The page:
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Ingraham High Teen Brain 2013


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Adolescence is a turbulent time of changes, searching for identity. Learn what brain science, gender research, and educational psychology has to say about raising connected and resilient kids primed to learn and be successful in school. What are some practical tips to help kids maintain healthy developing brains? How do you maintain connections with your kids, even as they draw away from adults? This session will help you empathize with your teens and with yourself, as well as inform how you approach your teens in healthy and productive ways.

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Ingraham High Teen Brain 2013

  1. 1. Parenting with Adolescent Brains in Mind Ingraham High School Rosetta Eun Ryong Lee Seattle Girls’ School Rosetta Eun Ryong Lee (
  2. 2. Tonight’s Goals • • • • • Meet other parents and guardians Examine challenges of adolescence Learn brain science behind adolescence How do I apply this at home…? Get questions answered Rosetta Eun Ryong Lee (
  3. 3. Disclaimers and Other Food for Thought Rosetta Eun Ryong Lee (
  4. 4. Introductions Warm-Up Questions Please think about your adolescent years. What do you remember? What were you like? What was your relationship like with your parent(s) or guardian(s)? What were your greatest hopes or fears? What would you like to get out of our session today? Rosetta Eun Ryong Lee (
  5. 5. Adolescence “Teenagers [are like] people constantly on LSD. People on acid are intense, changeable, internal, often cryptic and uncommunicative, and, of course, dealing with a different reality.” Mary Pipher, Reviving Ophelia Rosetta Eun Ryong Lee (
  6. 6. Changes Rosetta Eun Ryong Lee (
  7. 7. Developmental Characteristics of Adolescence • • • • • • • • Identity Formation Tenuous Sense of Self Self-Regulation Imaginary Audience Development of Self-Esteem Adolescent Egocentricism Importance of Peer Relationships Formation of Groups, Crowds and Cliques Rosetta Eun Ryong Lee (
  8. 8. Teen Behaviors: Through the Lens of Autonomy • Risk Taking • Lies • Boredom • Influence of Peers • Adolescent Decision Making • Arguing with Authority Rosetta Eun Ryong Lee (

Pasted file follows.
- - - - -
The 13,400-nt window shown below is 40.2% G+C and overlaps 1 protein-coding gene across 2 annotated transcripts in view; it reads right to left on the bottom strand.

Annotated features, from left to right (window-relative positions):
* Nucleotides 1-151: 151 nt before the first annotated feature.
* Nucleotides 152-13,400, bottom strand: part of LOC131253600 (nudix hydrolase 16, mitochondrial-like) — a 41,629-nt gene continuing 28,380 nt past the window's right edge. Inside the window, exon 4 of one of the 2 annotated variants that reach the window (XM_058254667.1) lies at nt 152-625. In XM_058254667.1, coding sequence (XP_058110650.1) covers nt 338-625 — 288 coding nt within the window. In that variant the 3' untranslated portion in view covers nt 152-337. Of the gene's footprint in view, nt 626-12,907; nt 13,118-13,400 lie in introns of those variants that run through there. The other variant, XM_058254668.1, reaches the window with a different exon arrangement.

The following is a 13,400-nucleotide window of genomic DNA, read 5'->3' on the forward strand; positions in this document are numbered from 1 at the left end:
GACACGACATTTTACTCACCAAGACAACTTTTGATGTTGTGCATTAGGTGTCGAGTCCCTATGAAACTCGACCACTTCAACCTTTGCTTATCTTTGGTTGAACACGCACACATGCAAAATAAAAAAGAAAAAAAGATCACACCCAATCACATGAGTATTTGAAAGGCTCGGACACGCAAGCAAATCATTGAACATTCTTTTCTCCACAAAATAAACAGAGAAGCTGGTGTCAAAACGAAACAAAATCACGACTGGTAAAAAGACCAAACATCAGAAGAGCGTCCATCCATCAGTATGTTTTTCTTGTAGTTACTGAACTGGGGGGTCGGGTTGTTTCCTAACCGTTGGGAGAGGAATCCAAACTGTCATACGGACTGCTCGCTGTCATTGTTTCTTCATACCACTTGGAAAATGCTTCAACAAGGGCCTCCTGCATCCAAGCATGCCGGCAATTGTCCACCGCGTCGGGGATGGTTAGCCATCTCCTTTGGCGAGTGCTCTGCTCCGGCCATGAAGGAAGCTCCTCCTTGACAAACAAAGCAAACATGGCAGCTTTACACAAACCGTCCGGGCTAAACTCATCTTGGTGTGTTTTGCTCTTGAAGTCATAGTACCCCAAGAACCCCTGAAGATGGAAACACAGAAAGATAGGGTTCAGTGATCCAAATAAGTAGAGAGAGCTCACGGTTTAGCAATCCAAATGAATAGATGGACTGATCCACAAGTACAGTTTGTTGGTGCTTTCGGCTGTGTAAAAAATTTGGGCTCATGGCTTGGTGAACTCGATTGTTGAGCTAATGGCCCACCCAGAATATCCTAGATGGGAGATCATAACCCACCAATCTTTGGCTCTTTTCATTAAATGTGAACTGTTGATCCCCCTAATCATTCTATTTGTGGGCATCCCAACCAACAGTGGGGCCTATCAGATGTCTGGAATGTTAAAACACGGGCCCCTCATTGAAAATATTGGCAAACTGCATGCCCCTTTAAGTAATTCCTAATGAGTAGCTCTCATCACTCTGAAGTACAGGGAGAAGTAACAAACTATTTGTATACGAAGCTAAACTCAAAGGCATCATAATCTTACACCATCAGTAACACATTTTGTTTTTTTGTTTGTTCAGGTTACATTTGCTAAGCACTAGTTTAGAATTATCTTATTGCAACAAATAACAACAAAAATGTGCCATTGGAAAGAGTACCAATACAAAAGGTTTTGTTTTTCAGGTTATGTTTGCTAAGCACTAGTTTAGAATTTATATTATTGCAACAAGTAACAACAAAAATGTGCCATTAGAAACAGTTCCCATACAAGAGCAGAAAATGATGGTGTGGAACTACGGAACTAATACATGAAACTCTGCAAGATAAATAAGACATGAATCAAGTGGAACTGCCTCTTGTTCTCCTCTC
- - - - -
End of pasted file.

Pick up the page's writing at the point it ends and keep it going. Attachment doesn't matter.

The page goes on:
9. 9. At My House… How do you see your children’s adolescence manifest itself in their interactions and behavior? How do you support them? Rosetta Eun Ryong Lee (
  10. 10. Brain Science Crash Course Rosetta Eun Ryong Lee (
  11. 11. Stuff We Kinda Knew Already… With a Twist • • • • Exercise Sleep Nutrition Stress Rosetta Eun Ryong Lee (
  12. 12. Exercise • 30 minutes of aerobic activity • 2-3 times a week Rosetta Eun Ryong Lee (
  13. 13. Sleep • Effects of sleep much more pronounced in children and adolescents • Chronotypes (morning/night people) • The Nap Zone • Dangers of Sleep Deprivation Rosetta Eun Ryong Lee (
  14. 14. Nutrition • Goldilocks Food Habits • Good Food = Well Fueled Brains • Bad Food = Poor Learning Rosetta Eun Ryong Lee (
  15. 15. Stress • 30 Second Stress • Chronic Stress = Bad Learning • Happy Home = Academic Success Rosetta Eun Ryong Lee (
  16. 16. Adolescent Brain Research • Brain keeps growing and developing to age 25! • Teen brain is a “late childhood brain” – Capacity to learn things quickly – Connections between different sections of the brain aren’t fully developed yet. – Brain is pruning and re-wiring neurons during this time – Amygdala is getting hyper triggered by hormones – Prefrontal Cortex (frontal lobe) is last place for connections to develop. Rosetta Eun Ryong Lee (
  17. 17. The Two Brains • Rational Brain and Emotional Brain • Both Valuable, Both Able to Mislead • Emotional System’s Evolutionary Origin Epstein. Stanford Social Innovation Review. Spring 2006. Rosetta Eun Ryong Lee (
  18. 18. The Emotional Brain • Pattern Recognition Without Conscious Awareness • Motivates Behavior Change Through Feelings, autonomic Responses • First Impression • Thin Slice of Information Gladwell. Blink. NY: Little, Brown & Co. 2005. Rosetta Eun Ryong Lee (
  19. 19. Pre-Frontal Cortex: PFC • • • • • • • High level reasoning Decision-making Impulse control Assessment of consequences Planning, strategizing, organizing Inhibiting inappropriate behavior Adjusting behavior when the situation changes • Setting priorities • Estimating and understanding probabilities Rosetta Eun Ryong Lee (
  20. 20. The Problem • Cognitive abilities performance • Analysis primary mode of decisionmaking • Competence use of that competence Kluczynski. Child Development 2001; 72:844 Rosetta Eun Ryong Lee (
  21. 21. PFC vs Amygdala PFC: Situation Assess Plan Amygdala: Situation Emotion/Feeling React Rosetta Eun Ryong Lee (
  22. 22. Peer Pressure • Computerized risk-taking tests done alone and while watched by friends: – Adults: peers have no effect – Adolescents: peers doubles the number of risks taken • Brain scans at the same time suggest presence of friends activates a different part of the brain Laurence Steinberg Rosetta Eun Ryong Lee (